Mechanism design, Professor Maskin explained, can be thought of as the “reverse engineering part of economics.” The starting point, he said, is an outcome that is being sought, like a cleaner environment, a more equitable distribution of income or more technical innovation. Then, he added, one works to design a system that aligns private incentives with public goals.

One recent subject of Professor Maskin’s wide-ranging research has been on the value of software patents. He determined that software was a market where innovations tended to be sequential, in that they were built closely on the work of predecessors, and innovators could take many different paths to the same goal. In such markets, he said, patents might serve as a wall that inhibited innovation rather than stimulating progress.

What Maskin is writing about is the textbook theory of the value of free trade. It also complements work in the development economics literature about how "late developers" can adopt the technological advancements of rich countries, thus "leapfrogging" a stage of development. It should be noted that this is something that our current WTO- and NAFTA-enforced intellectual property protectionism regime sharply limits.

Maskin has also written recently on inequality and globalization:

Supporters of the anti-globalization movement argue that “globalization has dramatically increased inequality between and within nations” (Mazur, 2000), and in particular that it has marginalized the poor in developing countries and left behind the poorest countries. Meanwhile, more moderate mainstream politicians argue that the poor must invest in education to take advantage of globalization (Clinton, 2000). Such views are difficult to reconcile with a standard Heckscher-Ohlin trade model with two countries, two goods, and two factors (skilled and unskilled labor, or alternatively capital and labor) [which predicts that] inequality will rise in the rich country and fall in the poor country...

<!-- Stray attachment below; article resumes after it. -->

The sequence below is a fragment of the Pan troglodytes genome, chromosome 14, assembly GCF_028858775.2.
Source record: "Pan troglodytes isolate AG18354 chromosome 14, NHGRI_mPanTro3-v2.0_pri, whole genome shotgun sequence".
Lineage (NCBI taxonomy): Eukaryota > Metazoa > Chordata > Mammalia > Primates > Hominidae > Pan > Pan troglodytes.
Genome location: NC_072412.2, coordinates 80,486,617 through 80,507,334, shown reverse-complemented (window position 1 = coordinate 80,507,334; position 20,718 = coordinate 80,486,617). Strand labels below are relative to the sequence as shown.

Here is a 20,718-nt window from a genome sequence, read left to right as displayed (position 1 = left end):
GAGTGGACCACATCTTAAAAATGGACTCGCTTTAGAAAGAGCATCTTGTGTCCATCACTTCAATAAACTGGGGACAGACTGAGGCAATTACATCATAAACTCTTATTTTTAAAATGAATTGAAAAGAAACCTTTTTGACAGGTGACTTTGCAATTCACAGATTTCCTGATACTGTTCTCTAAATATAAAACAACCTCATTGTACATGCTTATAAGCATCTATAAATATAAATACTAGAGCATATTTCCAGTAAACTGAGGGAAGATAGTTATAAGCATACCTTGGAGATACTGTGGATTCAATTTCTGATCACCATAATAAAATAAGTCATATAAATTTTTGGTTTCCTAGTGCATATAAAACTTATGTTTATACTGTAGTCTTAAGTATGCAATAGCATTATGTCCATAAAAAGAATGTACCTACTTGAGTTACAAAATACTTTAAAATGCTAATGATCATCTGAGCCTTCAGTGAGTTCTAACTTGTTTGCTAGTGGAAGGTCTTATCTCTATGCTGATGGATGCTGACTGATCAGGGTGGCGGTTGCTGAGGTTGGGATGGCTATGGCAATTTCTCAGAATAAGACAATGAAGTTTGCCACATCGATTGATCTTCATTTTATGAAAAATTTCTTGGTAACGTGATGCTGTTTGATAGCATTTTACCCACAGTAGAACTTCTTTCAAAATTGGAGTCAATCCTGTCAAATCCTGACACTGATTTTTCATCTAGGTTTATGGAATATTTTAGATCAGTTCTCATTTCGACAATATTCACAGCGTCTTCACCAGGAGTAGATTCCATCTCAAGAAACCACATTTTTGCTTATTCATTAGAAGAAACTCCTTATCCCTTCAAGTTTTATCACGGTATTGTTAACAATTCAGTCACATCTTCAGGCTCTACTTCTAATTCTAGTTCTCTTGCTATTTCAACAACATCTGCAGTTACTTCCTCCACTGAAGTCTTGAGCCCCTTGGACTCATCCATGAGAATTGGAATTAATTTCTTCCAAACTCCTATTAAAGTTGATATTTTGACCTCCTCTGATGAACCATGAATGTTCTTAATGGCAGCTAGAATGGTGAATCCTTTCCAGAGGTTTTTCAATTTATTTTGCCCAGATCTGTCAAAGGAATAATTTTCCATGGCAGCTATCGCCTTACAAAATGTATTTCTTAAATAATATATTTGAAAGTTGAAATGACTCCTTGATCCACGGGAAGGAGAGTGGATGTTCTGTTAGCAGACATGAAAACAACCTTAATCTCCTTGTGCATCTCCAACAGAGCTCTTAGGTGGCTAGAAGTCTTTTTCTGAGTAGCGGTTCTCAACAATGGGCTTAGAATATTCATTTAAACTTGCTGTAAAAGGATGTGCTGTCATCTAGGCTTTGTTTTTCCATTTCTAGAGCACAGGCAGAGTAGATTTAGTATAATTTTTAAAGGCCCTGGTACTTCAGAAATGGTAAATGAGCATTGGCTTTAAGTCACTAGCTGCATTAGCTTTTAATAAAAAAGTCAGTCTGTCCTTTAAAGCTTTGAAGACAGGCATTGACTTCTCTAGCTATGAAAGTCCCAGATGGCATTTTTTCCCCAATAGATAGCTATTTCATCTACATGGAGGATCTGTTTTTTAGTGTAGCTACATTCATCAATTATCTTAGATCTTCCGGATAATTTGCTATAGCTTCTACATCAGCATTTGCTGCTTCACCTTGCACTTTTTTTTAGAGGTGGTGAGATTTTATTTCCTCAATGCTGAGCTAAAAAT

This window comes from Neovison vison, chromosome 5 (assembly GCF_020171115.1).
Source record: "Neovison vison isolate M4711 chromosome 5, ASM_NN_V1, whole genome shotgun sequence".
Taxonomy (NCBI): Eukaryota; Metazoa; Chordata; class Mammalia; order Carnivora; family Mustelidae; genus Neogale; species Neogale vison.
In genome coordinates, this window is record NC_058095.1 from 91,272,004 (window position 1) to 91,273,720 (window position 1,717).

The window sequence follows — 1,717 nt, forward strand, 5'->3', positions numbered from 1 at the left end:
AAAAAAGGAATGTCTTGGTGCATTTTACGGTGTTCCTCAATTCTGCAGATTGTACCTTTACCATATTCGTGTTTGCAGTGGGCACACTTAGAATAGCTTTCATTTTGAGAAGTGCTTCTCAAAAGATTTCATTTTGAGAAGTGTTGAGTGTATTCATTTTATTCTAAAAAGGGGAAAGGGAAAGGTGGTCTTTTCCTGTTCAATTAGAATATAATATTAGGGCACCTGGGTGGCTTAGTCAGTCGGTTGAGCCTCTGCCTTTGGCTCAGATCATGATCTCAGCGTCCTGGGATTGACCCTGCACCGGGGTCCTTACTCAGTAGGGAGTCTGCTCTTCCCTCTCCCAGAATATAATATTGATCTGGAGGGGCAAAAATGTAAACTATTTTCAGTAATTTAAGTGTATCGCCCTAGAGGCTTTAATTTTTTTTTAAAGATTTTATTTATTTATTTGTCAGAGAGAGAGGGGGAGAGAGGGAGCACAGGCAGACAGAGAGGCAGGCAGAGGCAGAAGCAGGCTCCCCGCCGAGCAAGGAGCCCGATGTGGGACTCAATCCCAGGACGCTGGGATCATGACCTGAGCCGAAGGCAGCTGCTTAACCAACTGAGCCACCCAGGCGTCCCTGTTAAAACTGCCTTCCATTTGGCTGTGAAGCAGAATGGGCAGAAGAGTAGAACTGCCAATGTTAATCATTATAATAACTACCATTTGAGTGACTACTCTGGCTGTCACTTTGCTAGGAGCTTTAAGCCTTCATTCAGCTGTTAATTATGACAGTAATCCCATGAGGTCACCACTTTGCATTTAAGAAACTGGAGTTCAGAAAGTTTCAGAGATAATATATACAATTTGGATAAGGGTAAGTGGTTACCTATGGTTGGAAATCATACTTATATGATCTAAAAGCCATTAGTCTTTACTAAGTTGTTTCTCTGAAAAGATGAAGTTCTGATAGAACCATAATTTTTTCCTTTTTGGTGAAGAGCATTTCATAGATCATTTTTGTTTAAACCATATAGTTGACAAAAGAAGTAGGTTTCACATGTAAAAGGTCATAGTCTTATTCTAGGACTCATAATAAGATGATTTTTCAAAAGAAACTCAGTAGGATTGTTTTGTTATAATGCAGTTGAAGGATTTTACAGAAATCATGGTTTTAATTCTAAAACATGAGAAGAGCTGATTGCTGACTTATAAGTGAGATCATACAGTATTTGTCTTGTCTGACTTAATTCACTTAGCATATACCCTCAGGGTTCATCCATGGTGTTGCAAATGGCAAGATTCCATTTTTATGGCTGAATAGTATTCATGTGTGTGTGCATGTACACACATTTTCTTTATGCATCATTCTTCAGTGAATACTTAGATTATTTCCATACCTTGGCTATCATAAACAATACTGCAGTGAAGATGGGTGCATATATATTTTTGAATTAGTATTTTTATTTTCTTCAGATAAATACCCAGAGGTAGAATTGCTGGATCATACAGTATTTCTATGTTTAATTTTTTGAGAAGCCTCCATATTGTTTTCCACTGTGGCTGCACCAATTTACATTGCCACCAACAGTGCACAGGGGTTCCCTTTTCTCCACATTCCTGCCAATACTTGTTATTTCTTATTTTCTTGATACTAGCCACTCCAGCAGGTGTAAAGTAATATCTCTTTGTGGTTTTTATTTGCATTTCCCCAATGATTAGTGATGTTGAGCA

There are, however, at least two empirical problems with the Heckscher-Ohlin story. First, it predicts that bilateral trade will be greatest when factor endowments are most different, ceteris paribus (Vanek, 1968). There is little trade between advanced countries such as the U.S. and very poor countries such as Chad. A second problem with the Heckscher-Ohlin model is that evidence from examination of specific developing countries following trade liberalization and from cross-country studies does not suggest that trade liberalization generally reduces inequality in poor countries and in fact frequently suggests that trade liberalization can increase inequality...

We propose a model of production by workers of different skill-levels (Kremer and Maskin, 1997) that is consistent with 1) the small scale of trade between countries with very different factor endowments and 2) the possibility that globalization may increase inequality in both rich and poor countries.

Their model shows that it's possible that the least-skilled masses in poor countries will be totally marginalized under globalization, and that inequality can thus rise in both rich and poor countries. Maskin and co-author Michael Kremer conclude, "if people measure their status relative to others in their own society, then they will perceive inequality increasing. This analysis corresponds to the view of many anti-globalization protestors that globalization benefits elites in both rich and poor countries."

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Corporations and constituents in Oregon

A recent article in The Oregonian gives a pretty clear assessment of Reps. Earl Blumenauer (D-Ore.) and Peter DeFazio's (D-Ore.) positions on the Peru deal. Although he did not support CAFTA and his own constituents protested the NAFTA expansion to Peru several weeks ago, Blumenauer is still supporting the deal. Now sitting on the Ways and Means committee, Blumenauer says he supports the Peru agreement because:

"This is the best trade agreement ever for people who care about worker rights. This will be a model for agreements in the future."

Guess he didn't get the memo that no labor groups actually support the deal or think it's a good model for future deals. Meanwhile, Blumenauer's constituents are not happy. Dan Denvir, a volunteer with the Portland Central America Solidarity Committee (PCASC), says: